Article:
One area of particular M&A concern today is the FX side of a deal, says Stark. “With today’s currency volatility, it is not just the purchase price that can be affected by movement; it can also impact the unlocking of value within the acquired entity itself,” he warns.
Businesses are facing increased market volatility and, as they compete for the right deals, they are also acquiring in new geographies, so potentially dealing with new operating currencies too. This combination creates the perfect ‘FX storm’.
“Treasury has a keen understanding of the impact of currency movements on the balance sheet and cash flows, and is well-positioned to identify opportunities that may arise too,” suggests Stark. In practice, treasury knowledge could even give rise to an adjustment of the purchase price or the financing of the deal, and is likely to inform the putting on of appropriate hedges earlier in the process to ensure that risk is mitigated.
This is important. A sudden unprotected FX spike in the wrong direction can prove costly at closure, not just on price but also on the entire composition of the balance sheet. “Currency volatility can completely change the value of an acquisition,” warns Stark. “This can be true even when acquiring in the same currency if the acquired enterprise has a significant FX component through its operations.”
It should be clear then that the treasurer’s earliest involvement in an acquisition is crucial to ensure that the deal is not exposed to a sudden loss of value. It is manifestly suboptimal if treasury is only able to understand what the business is exposed to after the fact. For the deal to be a success, treasury needs to know upfront how the balance sheet and P&L changes, what the cash flow statement looks like globally, what hedges are on or off, and even just the general liquidity structure of the acquired business.
Understanding the full financial position of the target company going into a deal means treasury is able to prepare the ground for a quick and efficient integration – and any remedial action – if that deal concludes successfully.
Stark argues powerfully that success should not be compromised in any way by something as fundamental as currency exposures. This is why, increasingly, treasurers are invited to take up a seat at the table, not just as part of an operational M&A team ensuring a specific deal is executed, but also as a key part of the evaluation process of opportunities and potential deals.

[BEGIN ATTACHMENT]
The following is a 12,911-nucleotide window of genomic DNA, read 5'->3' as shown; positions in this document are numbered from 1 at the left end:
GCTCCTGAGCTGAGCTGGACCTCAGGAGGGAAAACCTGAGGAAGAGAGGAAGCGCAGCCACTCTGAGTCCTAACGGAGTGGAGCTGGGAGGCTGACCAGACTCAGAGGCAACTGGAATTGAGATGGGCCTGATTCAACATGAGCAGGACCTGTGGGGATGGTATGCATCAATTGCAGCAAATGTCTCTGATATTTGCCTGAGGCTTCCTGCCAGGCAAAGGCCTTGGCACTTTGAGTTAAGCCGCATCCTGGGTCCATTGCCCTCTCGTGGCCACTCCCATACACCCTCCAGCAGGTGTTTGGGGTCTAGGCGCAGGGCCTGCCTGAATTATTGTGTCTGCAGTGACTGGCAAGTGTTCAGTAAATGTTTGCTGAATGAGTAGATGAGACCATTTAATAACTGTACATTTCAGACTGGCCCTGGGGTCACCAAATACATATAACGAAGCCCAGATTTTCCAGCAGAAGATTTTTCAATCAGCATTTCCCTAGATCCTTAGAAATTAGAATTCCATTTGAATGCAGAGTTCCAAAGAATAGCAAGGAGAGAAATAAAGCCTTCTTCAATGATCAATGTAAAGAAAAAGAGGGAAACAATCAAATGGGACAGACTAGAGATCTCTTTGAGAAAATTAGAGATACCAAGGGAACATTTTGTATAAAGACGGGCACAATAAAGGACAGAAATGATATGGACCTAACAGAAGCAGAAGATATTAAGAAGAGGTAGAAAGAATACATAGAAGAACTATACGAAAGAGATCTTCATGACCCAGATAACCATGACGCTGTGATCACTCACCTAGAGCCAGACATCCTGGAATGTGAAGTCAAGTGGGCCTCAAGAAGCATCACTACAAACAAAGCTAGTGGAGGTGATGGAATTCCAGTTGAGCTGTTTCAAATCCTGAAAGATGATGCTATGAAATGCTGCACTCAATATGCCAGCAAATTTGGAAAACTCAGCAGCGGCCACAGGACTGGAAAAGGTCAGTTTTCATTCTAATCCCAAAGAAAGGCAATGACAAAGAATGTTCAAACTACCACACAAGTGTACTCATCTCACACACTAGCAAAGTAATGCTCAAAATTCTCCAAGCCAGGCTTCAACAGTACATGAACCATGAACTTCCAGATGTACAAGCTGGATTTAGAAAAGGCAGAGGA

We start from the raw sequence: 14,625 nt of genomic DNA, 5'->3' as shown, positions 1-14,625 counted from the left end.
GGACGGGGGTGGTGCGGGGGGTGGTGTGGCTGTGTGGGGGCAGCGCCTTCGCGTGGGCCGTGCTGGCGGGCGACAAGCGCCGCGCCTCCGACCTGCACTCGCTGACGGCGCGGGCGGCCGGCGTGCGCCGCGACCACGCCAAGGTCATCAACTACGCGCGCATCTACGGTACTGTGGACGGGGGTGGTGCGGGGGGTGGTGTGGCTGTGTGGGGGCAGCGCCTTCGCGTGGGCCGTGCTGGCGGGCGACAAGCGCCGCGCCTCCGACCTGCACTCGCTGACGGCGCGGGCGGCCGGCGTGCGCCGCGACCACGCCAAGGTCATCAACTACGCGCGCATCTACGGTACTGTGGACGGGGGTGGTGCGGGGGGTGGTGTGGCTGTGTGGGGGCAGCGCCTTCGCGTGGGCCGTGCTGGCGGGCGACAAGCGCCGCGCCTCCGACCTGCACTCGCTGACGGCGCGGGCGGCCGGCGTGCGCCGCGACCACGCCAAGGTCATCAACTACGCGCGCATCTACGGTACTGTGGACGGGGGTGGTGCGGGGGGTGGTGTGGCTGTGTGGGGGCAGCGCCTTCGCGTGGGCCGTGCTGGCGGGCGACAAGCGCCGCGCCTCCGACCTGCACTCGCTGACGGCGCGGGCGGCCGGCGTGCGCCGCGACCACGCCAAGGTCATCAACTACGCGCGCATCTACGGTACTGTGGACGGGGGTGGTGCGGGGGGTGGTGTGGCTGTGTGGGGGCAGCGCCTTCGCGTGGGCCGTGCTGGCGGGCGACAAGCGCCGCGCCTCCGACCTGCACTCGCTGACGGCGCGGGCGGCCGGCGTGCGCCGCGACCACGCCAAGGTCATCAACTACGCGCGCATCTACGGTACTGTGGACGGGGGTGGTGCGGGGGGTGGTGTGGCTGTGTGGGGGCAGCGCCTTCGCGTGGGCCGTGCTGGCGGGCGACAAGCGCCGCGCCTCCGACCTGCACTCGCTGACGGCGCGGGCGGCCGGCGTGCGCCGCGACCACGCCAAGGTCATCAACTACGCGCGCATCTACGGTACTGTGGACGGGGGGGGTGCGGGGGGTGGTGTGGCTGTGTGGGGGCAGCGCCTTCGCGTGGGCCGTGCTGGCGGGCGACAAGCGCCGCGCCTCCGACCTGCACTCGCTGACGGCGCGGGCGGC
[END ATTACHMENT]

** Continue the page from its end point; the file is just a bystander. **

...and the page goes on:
Assuming treasury readiness, there is a pre-deal advisory element for treasurers that arises even before a target has been identified, says Didier Philouze, MD, Global Head of Debt Advisory, Redbridge Debt & Treasury Advisory. Treasurers need to analyse the impact of any new strategic change of direction, including any move towards M&A or significant growth, he says.
“If management wants to double the size of the business through multiple acquisitions, clearly this could have a meaningful impact on the way the business generates profits, the volatility of its cash flows and on its credit profile. It could also have an impact on its liquidity requirements,” warns Philouze. “If treasury is to have a say in the way M&A is managed, it needs to offer a clear view of the financial effects of the deal; without that view, the business could make a huge mistake in its M&A model in terms of debt quantum or cost of debt.”
Being data-driven is the reality now, and for treasury, it’s about understanding how it can build more bridges.
Bob Stark, VP of Strategy, Kyriba
The treasurer’s financial analysis, presented to and discussed with the CFO and CEO, should confirm that they fully understand what could be at stake, in terms of, for example, the company’s equity requirements or maximum debt capacity, and especially regarding the timing and sequence of any acquisition.